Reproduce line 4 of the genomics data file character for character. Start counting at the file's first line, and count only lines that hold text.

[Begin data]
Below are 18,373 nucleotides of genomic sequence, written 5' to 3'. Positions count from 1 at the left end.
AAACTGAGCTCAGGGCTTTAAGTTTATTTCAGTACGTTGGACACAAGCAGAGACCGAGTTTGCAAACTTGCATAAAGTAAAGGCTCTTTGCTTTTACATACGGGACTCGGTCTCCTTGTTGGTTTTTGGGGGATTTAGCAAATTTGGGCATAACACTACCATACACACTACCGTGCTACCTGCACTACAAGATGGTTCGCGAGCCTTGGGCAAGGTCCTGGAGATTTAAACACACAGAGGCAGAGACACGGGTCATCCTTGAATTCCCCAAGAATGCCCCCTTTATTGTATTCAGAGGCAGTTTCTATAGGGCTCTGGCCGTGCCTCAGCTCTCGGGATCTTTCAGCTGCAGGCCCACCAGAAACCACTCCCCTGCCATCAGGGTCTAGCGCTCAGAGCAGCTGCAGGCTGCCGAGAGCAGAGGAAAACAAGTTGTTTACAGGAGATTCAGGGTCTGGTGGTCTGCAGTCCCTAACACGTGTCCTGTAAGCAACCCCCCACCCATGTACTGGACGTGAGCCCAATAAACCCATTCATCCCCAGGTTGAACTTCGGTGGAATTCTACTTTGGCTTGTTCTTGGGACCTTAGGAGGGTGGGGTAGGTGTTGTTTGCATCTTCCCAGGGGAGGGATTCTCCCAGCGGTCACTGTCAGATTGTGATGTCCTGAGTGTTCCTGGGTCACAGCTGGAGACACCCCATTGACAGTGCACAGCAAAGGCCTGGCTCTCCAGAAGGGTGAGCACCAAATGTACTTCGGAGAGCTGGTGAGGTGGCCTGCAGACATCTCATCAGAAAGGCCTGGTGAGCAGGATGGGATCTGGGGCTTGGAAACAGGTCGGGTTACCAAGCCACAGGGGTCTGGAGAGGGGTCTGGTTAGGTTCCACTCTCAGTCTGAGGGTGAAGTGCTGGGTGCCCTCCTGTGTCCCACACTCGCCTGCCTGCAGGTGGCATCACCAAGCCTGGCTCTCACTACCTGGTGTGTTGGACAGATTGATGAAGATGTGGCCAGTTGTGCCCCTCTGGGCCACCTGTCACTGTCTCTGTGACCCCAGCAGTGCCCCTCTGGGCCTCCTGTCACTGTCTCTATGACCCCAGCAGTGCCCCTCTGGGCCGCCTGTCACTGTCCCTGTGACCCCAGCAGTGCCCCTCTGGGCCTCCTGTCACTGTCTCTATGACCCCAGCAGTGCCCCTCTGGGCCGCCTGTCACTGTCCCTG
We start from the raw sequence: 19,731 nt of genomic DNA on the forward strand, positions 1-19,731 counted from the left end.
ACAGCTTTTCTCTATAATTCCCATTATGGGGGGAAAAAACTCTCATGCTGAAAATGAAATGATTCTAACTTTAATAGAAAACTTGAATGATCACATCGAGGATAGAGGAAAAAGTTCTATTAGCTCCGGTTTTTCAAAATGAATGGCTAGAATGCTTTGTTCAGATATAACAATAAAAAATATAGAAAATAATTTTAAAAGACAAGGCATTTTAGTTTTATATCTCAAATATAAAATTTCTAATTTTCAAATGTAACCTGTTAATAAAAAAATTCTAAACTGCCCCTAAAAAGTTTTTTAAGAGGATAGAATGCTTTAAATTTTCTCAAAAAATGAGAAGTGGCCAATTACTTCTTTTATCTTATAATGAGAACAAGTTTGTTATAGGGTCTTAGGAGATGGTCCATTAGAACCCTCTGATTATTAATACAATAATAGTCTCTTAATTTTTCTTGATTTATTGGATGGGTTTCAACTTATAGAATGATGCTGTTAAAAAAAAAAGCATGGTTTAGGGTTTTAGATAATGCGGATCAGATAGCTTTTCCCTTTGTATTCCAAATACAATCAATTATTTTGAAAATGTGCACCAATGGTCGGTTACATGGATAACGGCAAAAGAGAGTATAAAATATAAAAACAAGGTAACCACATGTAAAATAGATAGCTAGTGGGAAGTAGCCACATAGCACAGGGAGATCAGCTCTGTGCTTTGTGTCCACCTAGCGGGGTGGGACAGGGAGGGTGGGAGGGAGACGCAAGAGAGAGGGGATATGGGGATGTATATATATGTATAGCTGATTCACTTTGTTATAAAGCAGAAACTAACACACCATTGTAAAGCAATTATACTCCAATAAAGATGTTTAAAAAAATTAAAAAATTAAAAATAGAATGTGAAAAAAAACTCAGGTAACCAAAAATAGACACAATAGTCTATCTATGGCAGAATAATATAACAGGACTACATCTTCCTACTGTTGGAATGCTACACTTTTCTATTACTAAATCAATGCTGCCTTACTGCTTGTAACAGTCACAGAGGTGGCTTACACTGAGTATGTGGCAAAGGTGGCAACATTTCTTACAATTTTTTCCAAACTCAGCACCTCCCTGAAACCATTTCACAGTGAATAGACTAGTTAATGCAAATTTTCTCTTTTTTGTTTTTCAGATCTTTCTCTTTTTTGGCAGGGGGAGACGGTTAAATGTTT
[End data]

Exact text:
ACAGCTTTTCTCTATAATTCCCATTATGGGGGGAAAAAACTCTCATGCTGAAAATGAAATGATTCTAACTTTAATAGAAAACTTGAATGATCACATCGAGGATAGAGGAAAAAGTTCTATTAGCTCCGGTTTTTCAAAATGAATGGCTAGAATGCTTTGTTCAGATATAACAATAAAAAATATAGAAAATAATTTTAAAAGACAAGGCATTTTAGTTTTATATCTCAAATATAAAATTTCTAATTTTCAAATGTAACCTGTTAATAAAAAAATTCTAAACTGCCCCTAAAAAGTTTTTTAAGAGGATAGAATGCTTTAAATTTTCTCAAAAAATGAGAAGTGGCCAATTACTTCTTTTATCTTATAATGAGAACAAGTTTGTTATAGGGTCTTAGGAGATGGTCCATTAGAACCCTCTGATTATTAATACAATAATAGTCTCTTAATTTTTCTTGATTTATTGGATGGGTTTCAACTTATAGAATGATGCTGTTAAAAAAAAAAGCATGGTTTAGGGTTTTAGATAATGCGGATCAGATAGCTTTTCCCTTTGTATTCCAAATACAATCAATTATTTTGAAAATGTGCACCAATGGTCGGTTACATGGATAACGGCAAAAGAGAGTATAAAATATAAAAACAAGGTAACCACATGTAAAATAGATAGCTAGTGGGAAGTAGCCACATAGCACAGGGAGATCAGCTCTGTGCTTTGTGTCCACCTAGCGGGGTGGGACAGGGAGGGTGGGAGGGAGACGCAAGAGAGAGGGGATATGGGGATGTATATATATGTATAGCTGATTCACTTTGTTATAAAGCAGAAACTAACACACCATTGTAAAGCAATTATACTCCAATAAAGATGTTTAAAAAAATTAAAAAATTAAAAATAGAATGTGAAAAAAAACTCAGGTAACCAAAAATAGACACAATAGTCTATCTATGGCAGAATAATATAACAGGACTACATCTTCCTACTGTTGGAATGCTACACTTTTCTATTACTAAATCAATGCTGCCTTACTGCTTGTAACAGTCACAGAGGTGGCTTACACTGAGTATGTGGCAAAGGTGGCAACATTTCTTACAATTTTTTCCAAACTCAGCACCTCCCTGAAACCATTTCACAGTGAATAGACTAGTTAATGCAAATTTTCTCTTTTTTGTTTTTCAGATCTTTCTCTTTTTTGGCAGGGGGAGACGGTTAAATGTTT